What is the Best Way to Review Applications?

Hiring for open positions is a time-consuming task. Businesses today can have hundreds of applicants for a single opening, and while a large selection can yield the best talent, managers find it difficult to adequately review each application. There are several strategies managers can employ to methodically sort through a stack of applications and resumes. Find the one that best suits your time constraints and the nature of the opening.

In recent years, new companies with personal debt or even well of businesses have turned to keyword finding software to sort resumes and applications and extract those that meet specified criteria. This technology is a time saver, a way to weed out a large number of applicants in a short time and with virtually no manpower. Technology is not foolproof, though, and these programs are not all sensitive to nuances in wording or prioritizing candidate qualities. You might find them to be a good first step to narrowing the field, but rely on your own judgment to select the final candidates.

The most efficient and thorough strategy for reviewing applications is screening in phases. You can decide which criteria matter to you and how many stages your screening process needs. Unlike computer screening, you can also keep applicants for a second look that the software might throw out for not having the right number of keywords, for instance.

Screening Applications

Screening requires several phases. At each phase, you review a different part of the application or resume to narrow the field gradually. As your stack of applications gets smaller, you end up with a better and better selection of applicants. The final phase should leave you with a manageable number to call in for phone or in-person interviews where you can make your final selection. The criteria you choose for each phase depends on your preferences and the qualifications you are looking for in an employee.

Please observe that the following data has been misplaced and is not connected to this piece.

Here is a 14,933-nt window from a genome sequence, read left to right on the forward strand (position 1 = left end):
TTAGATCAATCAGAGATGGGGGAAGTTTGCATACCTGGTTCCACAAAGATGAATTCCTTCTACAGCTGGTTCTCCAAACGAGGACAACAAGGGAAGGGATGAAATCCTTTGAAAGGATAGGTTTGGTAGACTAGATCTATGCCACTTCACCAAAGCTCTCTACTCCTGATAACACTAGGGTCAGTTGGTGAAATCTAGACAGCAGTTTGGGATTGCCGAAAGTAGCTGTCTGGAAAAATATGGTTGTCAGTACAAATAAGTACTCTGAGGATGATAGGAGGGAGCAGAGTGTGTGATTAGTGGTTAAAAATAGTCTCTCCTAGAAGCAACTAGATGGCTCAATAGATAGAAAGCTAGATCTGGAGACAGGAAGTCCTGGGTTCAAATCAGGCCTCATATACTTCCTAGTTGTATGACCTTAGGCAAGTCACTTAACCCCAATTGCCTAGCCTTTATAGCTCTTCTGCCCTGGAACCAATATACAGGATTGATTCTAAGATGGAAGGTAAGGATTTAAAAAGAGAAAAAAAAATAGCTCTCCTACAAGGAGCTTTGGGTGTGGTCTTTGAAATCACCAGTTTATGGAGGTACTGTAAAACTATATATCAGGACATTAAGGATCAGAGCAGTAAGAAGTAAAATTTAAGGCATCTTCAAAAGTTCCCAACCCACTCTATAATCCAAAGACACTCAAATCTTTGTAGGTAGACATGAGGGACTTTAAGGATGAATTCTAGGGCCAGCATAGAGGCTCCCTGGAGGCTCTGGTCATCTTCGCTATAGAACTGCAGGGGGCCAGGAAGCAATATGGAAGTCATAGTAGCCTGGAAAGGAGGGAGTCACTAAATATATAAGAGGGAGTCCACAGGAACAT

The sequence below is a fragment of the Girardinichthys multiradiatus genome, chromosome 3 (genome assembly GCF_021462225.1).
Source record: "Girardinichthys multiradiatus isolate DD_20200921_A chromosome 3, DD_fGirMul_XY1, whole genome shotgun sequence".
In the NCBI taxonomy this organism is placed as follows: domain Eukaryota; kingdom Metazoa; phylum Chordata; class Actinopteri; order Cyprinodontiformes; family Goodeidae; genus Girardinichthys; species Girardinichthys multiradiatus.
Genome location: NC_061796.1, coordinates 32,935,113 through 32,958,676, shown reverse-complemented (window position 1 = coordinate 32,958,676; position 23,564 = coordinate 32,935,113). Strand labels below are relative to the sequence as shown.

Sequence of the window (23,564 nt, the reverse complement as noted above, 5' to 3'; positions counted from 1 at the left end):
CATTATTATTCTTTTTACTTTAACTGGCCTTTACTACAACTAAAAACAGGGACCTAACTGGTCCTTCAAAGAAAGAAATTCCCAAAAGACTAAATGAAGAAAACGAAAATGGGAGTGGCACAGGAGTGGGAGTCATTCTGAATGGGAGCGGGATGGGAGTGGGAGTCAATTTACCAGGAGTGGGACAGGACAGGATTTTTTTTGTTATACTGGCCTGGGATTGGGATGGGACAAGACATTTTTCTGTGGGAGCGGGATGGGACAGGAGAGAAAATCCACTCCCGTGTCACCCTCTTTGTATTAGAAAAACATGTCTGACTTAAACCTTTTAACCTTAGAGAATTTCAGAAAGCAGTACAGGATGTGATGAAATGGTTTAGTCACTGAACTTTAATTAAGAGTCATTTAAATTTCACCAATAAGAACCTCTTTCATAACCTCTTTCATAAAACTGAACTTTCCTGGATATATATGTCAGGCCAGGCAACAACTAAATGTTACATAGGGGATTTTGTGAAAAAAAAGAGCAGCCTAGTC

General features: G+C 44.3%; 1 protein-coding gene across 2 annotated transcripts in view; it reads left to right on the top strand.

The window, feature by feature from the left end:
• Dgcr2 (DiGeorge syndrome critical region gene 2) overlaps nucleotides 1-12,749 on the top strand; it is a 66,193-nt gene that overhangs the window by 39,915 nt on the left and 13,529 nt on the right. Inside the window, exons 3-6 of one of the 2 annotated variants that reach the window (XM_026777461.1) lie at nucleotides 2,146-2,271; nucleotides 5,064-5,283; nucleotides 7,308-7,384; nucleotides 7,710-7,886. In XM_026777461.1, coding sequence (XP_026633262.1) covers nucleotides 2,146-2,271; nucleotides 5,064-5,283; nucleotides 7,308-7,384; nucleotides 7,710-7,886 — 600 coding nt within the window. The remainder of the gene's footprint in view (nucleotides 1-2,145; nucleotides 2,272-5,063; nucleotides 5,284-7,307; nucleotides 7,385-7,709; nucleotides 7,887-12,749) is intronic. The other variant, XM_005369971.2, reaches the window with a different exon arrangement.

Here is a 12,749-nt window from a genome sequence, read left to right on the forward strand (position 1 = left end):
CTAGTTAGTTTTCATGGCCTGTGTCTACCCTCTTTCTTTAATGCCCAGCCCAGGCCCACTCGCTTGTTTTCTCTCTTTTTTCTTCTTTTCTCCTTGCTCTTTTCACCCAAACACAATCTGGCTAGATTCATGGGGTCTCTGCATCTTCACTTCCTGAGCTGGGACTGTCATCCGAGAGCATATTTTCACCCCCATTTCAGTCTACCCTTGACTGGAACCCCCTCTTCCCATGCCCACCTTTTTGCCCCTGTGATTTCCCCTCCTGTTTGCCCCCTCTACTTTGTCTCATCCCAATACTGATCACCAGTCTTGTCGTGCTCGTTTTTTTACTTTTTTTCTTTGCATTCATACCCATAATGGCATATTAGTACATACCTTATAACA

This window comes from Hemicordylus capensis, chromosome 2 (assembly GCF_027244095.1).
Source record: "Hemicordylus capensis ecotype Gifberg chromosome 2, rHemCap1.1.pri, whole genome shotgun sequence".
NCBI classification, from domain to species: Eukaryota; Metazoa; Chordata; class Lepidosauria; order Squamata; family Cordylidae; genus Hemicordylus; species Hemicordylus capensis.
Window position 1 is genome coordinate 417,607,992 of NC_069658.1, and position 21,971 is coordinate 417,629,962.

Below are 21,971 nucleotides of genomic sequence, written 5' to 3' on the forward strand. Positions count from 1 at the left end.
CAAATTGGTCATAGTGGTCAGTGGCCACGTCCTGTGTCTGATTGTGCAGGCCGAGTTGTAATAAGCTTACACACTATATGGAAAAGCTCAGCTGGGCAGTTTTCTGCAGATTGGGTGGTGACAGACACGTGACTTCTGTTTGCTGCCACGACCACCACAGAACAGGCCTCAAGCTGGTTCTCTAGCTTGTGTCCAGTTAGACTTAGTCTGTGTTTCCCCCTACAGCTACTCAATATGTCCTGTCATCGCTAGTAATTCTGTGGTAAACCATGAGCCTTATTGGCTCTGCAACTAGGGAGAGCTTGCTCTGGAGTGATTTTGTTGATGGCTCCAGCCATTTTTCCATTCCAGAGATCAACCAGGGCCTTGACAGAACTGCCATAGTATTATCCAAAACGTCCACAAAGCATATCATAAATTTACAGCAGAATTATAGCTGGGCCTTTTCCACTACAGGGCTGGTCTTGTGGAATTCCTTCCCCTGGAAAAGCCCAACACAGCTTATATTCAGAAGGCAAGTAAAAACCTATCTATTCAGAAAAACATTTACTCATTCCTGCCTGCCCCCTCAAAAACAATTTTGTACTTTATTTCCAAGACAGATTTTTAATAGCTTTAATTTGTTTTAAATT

The first phase whittles away the non-serious candidates whose applications are not worth a second read. Incomplete applications, gross spelling and grammar errors and illegible handwriting tend to be grounds for automatic disqualification. This first phase could potentially dwindle your list of candidates, but you save hours on unnecessary reading.

The next phase is a quick review of content. If resumes are attached, you can start with the first line, the objective. Vague or generic objectives are a sign of someone putting out their feelers to see what bites. Someone who has taken the time to tailor that statement you the position and the company's mission might prove a more promising potential hire. You can also check for simple criteria like whether the applicants have college degrees.

The third phase is usually when you get into the meat of the application. At this point, review relevant skills, previous work experience, volunteer projects and other information on the application. It may take a couple of read-throughs to come to a reasonable final numbers. For each reading, you can be more and more selective. If necessary, hand off the stack to another manager or supervisor for a second look.

The final stage of the application process is the interview, and it can be more telling than anything on paper. An applicant's personality is just as important as his qualifications. Someone without the ideal work experience might be a very promising prospect. The job application screening process is not perfect, but it is an efficient way to review a large number of applications thoughtfully. Ultimately, your preferences and the requirements of the job will determine the best fit for your company.

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